Not Today is the enigmatic title of a film that is difficult to categorise. Writer-director Aditya Kripalani’s first three films all focused primarily on women’s lives and the misogyny they face, especially in India’s major cities. Exploitation as sex workers, targets for rapists and domestic abusers are all dangers for women and seen as contemporary social issues. Tikli and Laxmi Bomb (2017), The Incessant Fear of Rape (2019) and The Goddess and the Hero (2019) don’t shirk from violent confrontations. Not Today is also in a way a ‘social film’, announced as being about ‘suicide prevention’. However, although the narrative is concerned initially with a call to a suicide prevention centre, it develops into a more complex kind of drama acted out between the caller and the young woman who answers the phone. It is also a calmer and more reflective form of drama than the earlier films for much of its running time, though it does have moments of suspense.
The narrative opens with Aliah, a young woman who has secretly applied for a job as a counsellor with a Suicide Prevention Team, being put through a role play by a supervisor (Vibhawari Deshpande who appeared in two of the earlier films). The credit sequence then shows us Aliah in her bedroom, decorated with vinyl discs and posters of Carmen McRae, Nina Simone, Amy Whitehouse and Ella Fitzgerald. She has sophisticated tastes for a young Muslim woman. Jazz-tinged songs in English on the soundtrack run throughout the credit sequence. We see her slip out to visit a graveyard across town late at night and peer through the gates. Outside her bedroom, Aliah wears the ridah, a two piece garment covering everything except her face, hands and feet and this is how she faces the world each day.
Aliah starts her trial period on the phone lines and after a prank call (which she correctly ends, blocking the caller), she gets one from an older man on a rooftop, threatening to jump. As the call continues it becomes an increasingly tense and emotionally-charged exchange and the supervisor intervenes. Aliah is not prepared to abandon the caller and leaves the centre, calling the number on her own phone as she makes her way across Mumbai. What follows is a two-hander between Aliah (Rucha Inamdar) and Ashwin (Harsh Chhaya). Both performances are very good and we gradually learn about their backgrounds and what has motivated them – in Aliah’s case to apply to join the suicide prevention team and in Ashwin’s case to go up to the roof and threaten to jump. There are surprises in what is revealed, but the narrative becomes more about their personal engagement and what we learn about the two individuals rather than an exploration of the social issue itself, although there is a form of commentary on the ‘rules’ designed to guide the suicide prevention team.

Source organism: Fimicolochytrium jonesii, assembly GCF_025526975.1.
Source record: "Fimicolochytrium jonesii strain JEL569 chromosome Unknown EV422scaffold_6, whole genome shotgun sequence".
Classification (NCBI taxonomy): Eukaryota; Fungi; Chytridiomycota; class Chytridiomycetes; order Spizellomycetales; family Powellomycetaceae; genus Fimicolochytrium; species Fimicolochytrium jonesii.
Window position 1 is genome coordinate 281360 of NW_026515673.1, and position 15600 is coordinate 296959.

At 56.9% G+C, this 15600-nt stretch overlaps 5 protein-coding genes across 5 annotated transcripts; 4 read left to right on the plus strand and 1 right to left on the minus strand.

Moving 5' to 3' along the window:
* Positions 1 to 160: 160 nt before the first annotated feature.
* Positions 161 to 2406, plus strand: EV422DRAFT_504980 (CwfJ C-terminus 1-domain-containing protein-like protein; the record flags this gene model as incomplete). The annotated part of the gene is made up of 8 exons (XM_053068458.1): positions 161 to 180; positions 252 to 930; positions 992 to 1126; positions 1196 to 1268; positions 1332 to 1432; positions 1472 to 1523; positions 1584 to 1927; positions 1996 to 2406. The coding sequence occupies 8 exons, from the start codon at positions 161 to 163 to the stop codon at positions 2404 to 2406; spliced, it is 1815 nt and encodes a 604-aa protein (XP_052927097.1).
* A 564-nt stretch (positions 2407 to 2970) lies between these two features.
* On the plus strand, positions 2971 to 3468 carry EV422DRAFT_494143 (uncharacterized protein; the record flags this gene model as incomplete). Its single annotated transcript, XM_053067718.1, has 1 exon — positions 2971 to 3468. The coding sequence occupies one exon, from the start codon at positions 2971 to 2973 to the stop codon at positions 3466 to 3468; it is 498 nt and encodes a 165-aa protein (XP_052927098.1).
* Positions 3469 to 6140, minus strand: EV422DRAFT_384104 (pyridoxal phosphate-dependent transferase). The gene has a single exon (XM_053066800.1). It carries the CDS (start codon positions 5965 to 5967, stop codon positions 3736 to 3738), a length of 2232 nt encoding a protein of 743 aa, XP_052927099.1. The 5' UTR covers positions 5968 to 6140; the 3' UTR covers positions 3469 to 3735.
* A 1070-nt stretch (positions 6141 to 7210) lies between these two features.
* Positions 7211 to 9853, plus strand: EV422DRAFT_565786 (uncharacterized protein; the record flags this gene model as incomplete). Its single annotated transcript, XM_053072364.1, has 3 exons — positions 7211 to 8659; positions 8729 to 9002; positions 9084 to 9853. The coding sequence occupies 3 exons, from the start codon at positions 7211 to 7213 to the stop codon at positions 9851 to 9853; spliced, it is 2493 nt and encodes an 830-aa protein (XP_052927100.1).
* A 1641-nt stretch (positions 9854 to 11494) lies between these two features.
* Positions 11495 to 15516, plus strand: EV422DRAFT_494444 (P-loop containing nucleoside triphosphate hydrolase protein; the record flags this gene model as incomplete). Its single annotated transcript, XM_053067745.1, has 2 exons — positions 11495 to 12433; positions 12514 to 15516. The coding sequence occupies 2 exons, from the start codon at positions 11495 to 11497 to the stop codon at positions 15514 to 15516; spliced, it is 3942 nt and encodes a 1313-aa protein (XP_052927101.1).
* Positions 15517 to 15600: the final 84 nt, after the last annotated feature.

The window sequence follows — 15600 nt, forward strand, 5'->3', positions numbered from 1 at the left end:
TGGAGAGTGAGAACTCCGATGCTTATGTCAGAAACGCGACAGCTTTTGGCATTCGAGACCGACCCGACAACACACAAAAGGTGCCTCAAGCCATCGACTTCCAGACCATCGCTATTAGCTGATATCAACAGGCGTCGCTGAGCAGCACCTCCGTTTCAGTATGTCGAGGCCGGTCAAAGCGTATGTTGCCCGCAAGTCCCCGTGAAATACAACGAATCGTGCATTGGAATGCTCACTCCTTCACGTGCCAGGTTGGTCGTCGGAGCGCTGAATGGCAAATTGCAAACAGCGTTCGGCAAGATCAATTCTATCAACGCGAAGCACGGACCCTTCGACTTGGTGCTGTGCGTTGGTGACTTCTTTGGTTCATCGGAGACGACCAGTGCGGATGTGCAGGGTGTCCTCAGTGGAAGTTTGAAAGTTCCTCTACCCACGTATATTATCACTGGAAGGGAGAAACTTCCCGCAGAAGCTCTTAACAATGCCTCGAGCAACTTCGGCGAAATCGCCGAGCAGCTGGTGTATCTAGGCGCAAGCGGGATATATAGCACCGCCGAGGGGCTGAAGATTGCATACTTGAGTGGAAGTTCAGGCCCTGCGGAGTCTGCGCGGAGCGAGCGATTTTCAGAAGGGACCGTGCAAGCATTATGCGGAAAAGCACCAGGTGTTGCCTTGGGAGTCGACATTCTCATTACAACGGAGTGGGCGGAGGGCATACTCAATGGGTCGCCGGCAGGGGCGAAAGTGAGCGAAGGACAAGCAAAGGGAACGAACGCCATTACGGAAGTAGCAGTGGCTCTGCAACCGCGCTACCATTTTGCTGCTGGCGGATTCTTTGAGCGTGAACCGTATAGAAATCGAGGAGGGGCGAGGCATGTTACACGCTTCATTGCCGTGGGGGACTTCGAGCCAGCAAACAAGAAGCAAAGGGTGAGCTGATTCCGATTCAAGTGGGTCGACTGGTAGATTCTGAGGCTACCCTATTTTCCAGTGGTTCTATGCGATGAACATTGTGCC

Out of interest, I researched the figures for suicide worldwide. I was surprised by the differences between sources so I can’t be sure about the data but India doesn’t appear to be one of the countries with the highest suicide rates, though it is certainly not towards the bottom end (i.e. the lowest rates) either. Rates can be affected by religious and other factors such as illegality which means cases might not be reported. Anecdotally, suicides among farmers in parts of India are seen as constituting a social issue. I’m not sure anything in the stories that we hear refers to a specific issue associated with suicide and on that basis I think this is primarily a drama about two people. I’m not going to spoil the plot development. But I will say it is refreshing to see a long conversation between a young woman and an older man which is not about seduction or sexual power. We do also discover the precise meaning of the title.
This is a narrative that takes place over about 30 hours. It is particularly interesting in terms of mobile phone use. Personally, I don’t use my mobile much so I was fascinated and intrigued by the possibilities offered by video phone calls and merging calls. The script is well written and although there are passages when the connection is broken or one of the pair remains silent, the narrative drive and the sense of engagement remains. This is an independent film offered in Hindi. I think the visuals are well presented through the photography of Aditi Sharma and the film editing of Rachita Singh. With the performances and the music, the whole package directed by Aditya Kripalani is impressive. I did find the film difficult to watch at some points because of the fear that the man might jump. Watching it on my computer, I broke off several times but that’s probably a bad habit I’ve developed during the last two years away from cinema screens. I don’t think I would have had any trouble in the cinema and it is relatively short for an Indian film at around 90 minutes.
If you get the chance to see this film, I would certainly recommend it. In India it will become available on various ‘OTT platforms’ – what in the UK are usually referred to as ‘streamers’.
(Thanks to Mumba Devi Motion Pictures for access to a preview print.)